The A4 must do battle with its arch rivals, the BMW 3-Series and Mercedes C-Class, in the compact executive sector while also side-stepping challenges from the Lexus IS and the gaggle of non-premium models that covert its sales. The Audi's brand image is second to none in this company and that will give it a head start over many rivals. Although the diesels will be the strongest sellers in the range, the 2.0 TFSI engine deserves to be a popular choice with those who want their cars sporty.
Cost of Ownership
Efficiency is the watchword with the 2.0 TFSI engine. It manages to generate strong performance but by scaling down its combustion processes when the throttle pedal isn't being stamped into the engine bay, it can achieve over 47mpg on the combined cycle when teamed with the 8-speed Multitronic CVT transmission. That's very good going indeed for a vehicle with this kind of pace and emissions of 140g/km will also be very beneficial.
Strong residual values are also likely to materialise for the A4 2.0 TFSI based around the general esteem in which the market holds Audi products and the decidedly reasonable running costs for what is a respectably rapid medium compact executive car.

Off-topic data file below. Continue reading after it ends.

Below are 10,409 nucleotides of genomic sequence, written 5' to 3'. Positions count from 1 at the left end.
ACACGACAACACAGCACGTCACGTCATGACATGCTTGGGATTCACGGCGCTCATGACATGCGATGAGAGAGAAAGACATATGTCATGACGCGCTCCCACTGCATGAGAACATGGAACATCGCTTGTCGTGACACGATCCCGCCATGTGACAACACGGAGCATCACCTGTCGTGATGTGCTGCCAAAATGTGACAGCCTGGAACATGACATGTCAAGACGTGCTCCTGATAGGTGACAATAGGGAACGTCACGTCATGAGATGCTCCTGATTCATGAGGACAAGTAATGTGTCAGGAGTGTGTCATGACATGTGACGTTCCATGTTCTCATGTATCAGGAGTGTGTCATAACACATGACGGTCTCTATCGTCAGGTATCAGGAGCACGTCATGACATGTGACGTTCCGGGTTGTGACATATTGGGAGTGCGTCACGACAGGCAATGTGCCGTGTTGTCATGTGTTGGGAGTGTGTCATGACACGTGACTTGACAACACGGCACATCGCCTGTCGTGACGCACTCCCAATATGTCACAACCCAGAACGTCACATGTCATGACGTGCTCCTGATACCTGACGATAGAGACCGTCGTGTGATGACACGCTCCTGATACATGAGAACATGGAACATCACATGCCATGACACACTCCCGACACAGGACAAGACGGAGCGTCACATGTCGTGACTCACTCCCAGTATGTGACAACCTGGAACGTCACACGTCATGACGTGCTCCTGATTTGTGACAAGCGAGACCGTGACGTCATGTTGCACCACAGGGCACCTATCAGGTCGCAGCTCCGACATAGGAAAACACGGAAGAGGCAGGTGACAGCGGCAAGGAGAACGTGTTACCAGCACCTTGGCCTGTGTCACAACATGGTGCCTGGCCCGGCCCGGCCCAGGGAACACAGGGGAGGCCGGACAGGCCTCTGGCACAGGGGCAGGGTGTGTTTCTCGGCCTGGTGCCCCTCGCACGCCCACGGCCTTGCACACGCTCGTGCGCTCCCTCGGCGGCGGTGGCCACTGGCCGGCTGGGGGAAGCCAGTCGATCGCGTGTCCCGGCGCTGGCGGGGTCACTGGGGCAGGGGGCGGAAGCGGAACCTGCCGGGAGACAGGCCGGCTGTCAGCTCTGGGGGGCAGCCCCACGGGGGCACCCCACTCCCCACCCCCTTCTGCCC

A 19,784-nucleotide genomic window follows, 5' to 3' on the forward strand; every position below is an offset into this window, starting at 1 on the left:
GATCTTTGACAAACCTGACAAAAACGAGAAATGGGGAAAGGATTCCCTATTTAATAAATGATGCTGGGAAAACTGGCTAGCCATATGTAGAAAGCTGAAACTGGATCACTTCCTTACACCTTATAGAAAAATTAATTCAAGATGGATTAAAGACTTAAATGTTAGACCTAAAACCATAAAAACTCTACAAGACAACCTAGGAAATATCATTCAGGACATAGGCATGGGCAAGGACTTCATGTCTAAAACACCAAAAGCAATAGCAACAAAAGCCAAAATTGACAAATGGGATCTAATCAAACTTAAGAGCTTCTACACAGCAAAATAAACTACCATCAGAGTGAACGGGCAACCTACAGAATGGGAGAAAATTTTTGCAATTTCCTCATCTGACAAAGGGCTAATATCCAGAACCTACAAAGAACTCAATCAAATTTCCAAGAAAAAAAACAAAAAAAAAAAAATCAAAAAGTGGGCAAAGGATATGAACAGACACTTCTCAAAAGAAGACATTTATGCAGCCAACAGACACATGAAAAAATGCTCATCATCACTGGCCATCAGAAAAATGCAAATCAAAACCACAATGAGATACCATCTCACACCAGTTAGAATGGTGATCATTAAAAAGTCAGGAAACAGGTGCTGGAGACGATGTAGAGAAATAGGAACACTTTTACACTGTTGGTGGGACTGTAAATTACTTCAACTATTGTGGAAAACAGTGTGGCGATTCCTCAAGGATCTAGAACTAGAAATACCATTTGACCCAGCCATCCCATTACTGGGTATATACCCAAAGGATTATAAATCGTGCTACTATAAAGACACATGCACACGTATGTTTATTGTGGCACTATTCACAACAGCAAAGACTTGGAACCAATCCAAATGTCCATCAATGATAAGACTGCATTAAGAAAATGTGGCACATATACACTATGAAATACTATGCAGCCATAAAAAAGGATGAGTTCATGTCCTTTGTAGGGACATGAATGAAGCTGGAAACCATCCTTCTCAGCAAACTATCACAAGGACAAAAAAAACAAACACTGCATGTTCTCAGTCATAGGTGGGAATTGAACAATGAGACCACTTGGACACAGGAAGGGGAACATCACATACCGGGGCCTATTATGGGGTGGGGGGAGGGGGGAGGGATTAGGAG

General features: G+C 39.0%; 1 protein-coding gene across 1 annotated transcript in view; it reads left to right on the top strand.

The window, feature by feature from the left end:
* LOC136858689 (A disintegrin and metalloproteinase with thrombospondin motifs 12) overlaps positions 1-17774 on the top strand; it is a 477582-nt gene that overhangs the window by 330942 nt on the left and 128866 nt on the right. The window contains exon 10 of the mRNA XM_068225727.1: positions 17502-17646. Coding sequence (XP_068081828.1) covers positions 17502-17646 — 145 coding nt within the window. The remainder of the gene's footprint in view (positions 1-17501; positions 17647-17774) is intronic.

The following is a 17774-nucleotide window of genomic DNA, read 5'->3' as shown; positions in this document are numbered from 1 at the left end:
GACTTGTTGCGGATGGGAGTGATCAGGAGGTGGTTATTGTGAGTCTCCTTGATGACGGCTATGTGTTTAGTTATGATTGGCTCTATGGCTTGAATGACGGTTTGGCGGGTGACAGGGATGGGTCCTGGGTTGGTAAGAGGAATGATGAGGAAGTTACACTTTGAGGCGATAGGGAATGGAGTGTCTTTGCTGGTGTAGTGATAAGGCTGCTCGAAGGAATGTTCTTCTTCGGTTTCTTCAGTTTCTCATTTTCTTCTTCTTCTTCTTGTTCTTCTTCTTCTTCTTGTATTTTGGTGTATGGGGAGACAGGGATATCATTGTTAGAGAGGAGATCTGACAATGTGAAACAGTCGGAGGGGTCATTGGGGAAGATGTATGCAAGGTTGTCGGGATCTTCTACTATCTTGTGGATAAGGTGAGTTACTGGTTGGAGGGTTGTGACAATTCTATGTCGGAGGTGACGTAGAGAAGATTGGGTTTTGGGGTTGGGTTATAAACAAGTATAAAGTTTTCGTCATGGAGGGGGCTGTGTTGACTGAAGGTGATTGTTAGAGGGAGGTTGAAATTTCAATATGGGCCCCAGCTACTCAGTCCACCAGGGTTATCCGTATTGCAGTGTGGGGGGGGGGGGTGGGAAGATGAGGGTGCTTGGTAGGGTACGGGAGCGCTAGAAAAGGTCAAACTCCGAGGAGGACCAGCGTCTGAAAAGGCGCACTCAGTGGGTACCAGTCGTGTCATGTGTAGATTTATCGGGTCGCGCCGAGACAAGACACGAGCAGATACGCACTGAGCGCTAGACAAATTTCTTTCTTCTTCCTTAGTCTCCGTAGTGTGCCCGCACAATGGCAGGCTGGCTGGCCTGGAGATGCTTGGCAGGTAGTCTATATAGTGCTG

Given carte blanche and a bottomless bank account, the temptation to choose an exorbitantly expensive and ludicrously powerful car would be tough for most of us to resist. In the real world, however, where big power comes with big financial penalties, around 200bhp seems a good fit in a medium-sized car. Audi's A4 2.0 TFSI fits that bill and is a car it's very easy to like. 208bhp, 0-62mph in under seven seconds and 47mpg fuel economy should make happy reading for buyers with around £30,000 to spend.
Audi's technological expertise has been exercised on the 2.0 TFSI engine and mated to the A4 platform, it looks a real winner. The car offers space and build quality that can't be bettered at the price, along with competitive driving dynamics and plenty of desirability. The engine is smooth, ruthlessly efficient and genuinely enjoyable. The A4 2.0 TFSI will be enough to extinguish the desire for more power in many, persuading them that enough is enough.